Electoral College: What is Safe Harbor; when is it?

The 2020 presidential election process reaches an important deadline Tuesday, one that if met, guarantees a state’s choice of Electoral College representatives.

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Tuesday is the “Safe Harbor” deadline, which bars Congress from challenging any electors named by a state, as long as that state has chosen the electors in accordance with state law.

Those state laws must have been in place before the election

What is Safe Harbor?

Federal law (3 U.S.C. §5) allows states 35 days to resolve any disputes and certify their voting results to send the electors to the Electoral College to vote. If they do not do that by the end of the 35-day period (Dec. 8 for the 2020 presidential election), results could be deemed inconclusive and that could result in electors not being counted.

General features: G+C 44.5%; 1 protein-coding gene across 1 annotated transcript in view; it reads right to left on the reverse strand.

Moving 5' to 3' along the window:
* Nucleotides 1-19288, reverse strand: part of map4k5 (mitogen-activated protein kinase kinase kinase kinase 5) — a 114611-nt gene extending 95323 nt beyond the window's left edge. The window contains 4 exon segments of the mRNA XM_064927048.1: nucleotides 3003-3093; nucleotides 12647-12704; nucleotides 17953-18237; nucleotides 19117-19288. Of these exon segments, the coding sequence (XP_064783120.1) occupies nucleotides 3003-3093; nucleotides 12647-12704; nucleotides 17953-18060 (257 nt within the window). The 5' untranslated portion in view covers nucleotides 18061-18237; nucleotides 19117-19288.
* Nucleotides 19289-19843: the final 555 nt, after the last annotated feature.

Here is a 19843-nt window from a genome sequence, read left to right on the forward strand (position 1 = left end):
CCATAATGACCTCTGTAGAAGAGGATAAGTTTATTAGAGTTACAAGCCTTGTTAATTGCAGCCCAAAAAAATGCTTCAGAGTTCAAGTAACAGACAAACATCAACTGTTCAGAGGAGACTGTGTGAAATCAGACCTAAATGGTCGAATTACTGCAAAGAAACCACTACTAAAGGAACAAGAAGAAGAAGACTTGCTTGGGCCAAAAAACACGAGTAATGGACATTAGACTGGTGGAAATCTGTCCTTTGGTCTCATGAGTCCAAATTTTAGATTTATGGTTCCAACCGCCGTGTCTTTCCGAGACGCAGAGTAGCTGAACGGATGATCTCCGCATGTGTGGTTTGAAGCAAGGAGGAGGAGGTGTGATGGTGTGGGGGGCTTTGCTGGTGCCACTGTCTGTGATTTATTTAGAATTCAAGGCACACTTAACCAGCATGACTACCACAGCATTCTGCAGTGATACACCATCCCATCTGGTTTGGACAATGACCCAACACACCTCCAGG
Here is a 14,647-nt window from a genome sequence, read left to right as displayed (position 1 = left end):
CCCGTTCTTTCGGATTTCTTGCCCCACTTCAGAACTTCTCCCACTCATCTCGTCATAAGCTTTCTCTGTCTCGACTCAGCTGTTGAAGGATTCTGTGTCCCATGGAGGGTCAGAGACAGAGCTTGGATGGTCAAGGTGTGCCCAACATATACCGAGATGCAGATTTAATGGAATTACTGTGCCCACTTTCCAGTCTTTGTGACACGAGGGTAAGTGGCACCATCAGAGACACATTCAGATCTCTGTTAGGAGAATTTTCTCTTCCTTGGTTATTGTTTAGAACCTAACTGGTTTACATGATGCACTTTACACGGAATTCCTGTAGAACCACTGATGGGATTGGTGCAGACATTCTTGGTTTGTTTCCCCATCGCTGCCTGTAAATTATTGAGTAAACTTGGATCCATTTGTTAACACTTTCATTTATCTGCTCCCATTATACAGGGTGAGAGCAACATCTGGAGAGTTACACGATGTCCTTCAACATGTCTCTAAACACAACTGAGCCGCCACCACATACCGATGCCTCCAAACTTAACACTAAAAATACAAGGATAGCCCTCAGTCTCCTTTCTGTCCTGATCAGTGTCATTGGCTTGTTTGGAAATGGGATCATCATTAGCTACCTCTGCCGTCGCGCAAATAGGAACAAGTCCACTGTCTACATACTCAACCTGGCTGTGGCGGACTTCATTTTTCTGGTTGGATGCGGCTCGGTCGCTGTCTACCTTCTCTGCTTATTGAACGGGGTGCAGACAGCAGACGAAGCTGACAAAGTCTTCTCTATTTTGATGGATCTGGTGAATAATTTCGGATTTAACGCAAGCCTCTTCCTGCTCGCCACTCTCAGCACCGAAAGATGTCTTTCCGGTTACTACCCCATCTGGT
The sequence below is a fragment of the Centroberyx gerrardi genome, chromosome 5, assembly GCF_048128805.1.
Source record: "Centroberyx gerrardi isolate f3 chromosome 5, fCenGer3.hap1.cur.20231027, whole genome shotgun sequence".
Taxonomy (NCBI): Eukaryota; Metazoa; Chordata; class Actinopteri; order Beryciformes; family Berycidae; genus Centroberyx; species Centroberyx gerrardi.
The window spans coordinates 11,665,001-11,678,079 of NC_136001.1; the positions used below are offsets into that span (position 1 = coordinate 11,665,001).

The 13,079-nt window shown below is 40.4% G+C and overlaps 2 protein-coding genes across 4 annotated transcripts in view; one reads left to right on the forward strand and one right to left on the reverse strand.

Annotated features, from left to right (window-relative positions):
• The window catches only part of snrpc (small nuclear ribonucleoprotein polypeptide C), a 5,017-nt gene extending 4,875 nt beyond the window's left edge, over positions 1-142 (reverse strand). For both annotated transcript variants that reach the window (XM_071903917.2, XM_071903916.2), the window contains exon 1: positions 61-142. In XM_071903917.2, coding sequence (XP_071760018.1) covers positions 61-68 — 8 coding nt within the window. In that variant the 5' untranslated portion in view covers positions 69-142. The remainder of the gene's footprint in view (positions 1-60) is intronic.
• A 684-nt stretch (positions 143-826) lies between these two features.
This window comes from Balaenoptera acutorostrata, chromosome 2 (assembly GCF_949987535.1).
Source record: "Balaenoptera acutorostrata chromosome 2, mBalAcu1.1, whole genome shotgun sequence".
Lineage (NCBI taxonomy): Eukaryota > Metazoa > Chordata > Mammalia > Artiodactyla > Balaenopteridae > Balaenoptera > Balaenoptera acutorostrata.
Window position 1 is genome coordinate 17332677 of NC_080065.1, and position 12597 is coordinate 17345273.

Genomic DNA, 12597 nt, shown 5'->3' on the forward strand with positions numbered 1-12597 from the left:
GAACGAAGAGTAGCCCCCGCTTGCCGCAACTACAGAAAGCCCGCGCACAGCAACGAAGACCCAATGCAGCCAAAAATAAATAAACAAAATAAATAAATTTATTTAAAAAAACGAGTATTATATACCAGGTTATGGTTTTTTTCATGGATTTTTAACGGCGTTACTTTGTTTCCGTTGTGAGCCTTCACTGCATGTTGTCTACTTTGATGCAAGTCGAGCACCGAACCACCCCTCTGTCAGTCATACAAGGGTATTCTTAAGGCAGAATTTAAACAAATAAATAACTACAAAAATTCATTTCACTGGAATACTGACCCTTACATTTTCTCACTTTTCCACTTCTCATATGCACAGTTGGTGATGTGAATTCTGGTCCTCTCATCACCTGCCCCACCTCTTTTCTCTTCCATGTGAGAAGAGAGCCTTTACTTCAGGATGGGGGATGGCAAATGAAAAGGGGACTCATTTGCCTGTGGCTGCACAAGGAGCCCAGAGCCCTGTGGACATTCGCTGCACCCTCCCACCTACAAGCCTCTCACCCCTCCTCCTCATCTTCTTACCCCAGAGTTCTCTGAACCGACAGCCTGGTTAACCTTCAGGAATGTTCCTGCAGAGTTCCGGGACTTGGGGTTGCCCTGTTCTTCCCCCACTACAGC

The statute reads:

  • If election results are contested in any state, and
  • if the state has enacted procedures to settle controversies over electors and electoral votes, and
  • if these procedures have been applied, and
  • if the results have been determined six days before the electors’ meetings, then these results are considered to be conclusive and will apply in the counting of the electoral votes.

What happens next?

On Dec. 14, electors meet in their states to vote for president and vice president.

Again, federal law sets a deadline for electors to meet in their states and vote for president and vice president.

The Monday after the second Wednesday in December – Dec. 14 this year – is the date the electors will meet.

They meet at the places selected by their state’s legislature. Voting on paper ballots, they cast one vote for president and a separate vote for vice president.

The votes are counted and then the electors sign six certificates that include a list of the electoral votes for president, and a separate list of electoral votes for the vice president. These are the Certificates of the Vote.